As an economist, I am often frustrated by the balancing act in economics. On one side, we have to make assumptions about human behavior in order to apply math to it and perform theoretical and empirical analysis. On the other side, human behavior is not mathmatical, so we have to be able to think, talk and theorize about behavior in non mathmatical ways.
But modern economic science rejects the second part. The most common assumptions to make us humans mathmatically tractable are that we are perfectly self interested and have perfect information. Both of which are NEVER true. So most economic science is about situations that in fact never occur, and we have to cautious about how we interpret it.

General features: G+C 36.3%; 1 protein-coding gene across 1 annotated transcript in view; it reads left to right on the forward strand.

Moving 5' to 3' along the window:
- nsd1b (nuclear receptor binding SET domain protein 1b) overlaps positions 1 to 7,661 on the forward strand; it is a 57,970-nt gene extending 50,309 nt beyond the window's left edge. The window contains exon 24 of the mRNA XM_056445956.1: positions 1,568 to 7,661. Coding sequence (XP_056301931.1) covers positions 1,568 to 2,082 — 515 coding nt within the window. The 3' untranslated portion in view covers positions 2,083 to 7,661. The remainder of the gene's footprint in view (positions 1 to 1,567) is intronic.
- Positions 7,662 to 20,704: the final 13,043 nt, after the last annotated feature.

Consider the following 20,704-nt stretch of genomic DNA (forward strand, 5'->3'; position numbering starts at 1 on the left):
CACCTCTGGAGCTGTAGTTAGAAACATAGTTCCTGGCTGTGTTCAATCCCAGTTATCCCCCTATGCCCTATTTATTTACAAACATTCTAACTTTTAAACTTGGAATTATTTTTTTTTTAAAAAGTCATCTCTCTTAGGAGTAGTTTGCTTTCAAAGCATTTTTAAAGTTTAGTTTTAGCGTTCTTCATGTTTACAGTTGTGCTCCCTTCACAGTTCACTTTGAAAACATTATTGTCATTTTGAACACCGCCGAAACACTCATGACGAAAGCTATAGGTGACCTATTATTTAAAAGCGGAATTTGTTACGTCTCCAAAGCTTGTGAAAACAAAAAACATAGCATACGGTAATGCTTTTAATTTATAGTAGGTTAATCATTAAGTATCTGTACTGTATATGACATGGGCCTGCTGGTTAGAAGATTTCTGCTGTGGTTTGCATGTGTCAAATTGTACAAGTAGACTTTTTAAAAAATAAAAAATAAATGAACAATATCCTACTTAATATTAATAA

Which is why I found Will Wilkinson’s recent musing on human self interest and altruism and cooperations to be food for thought.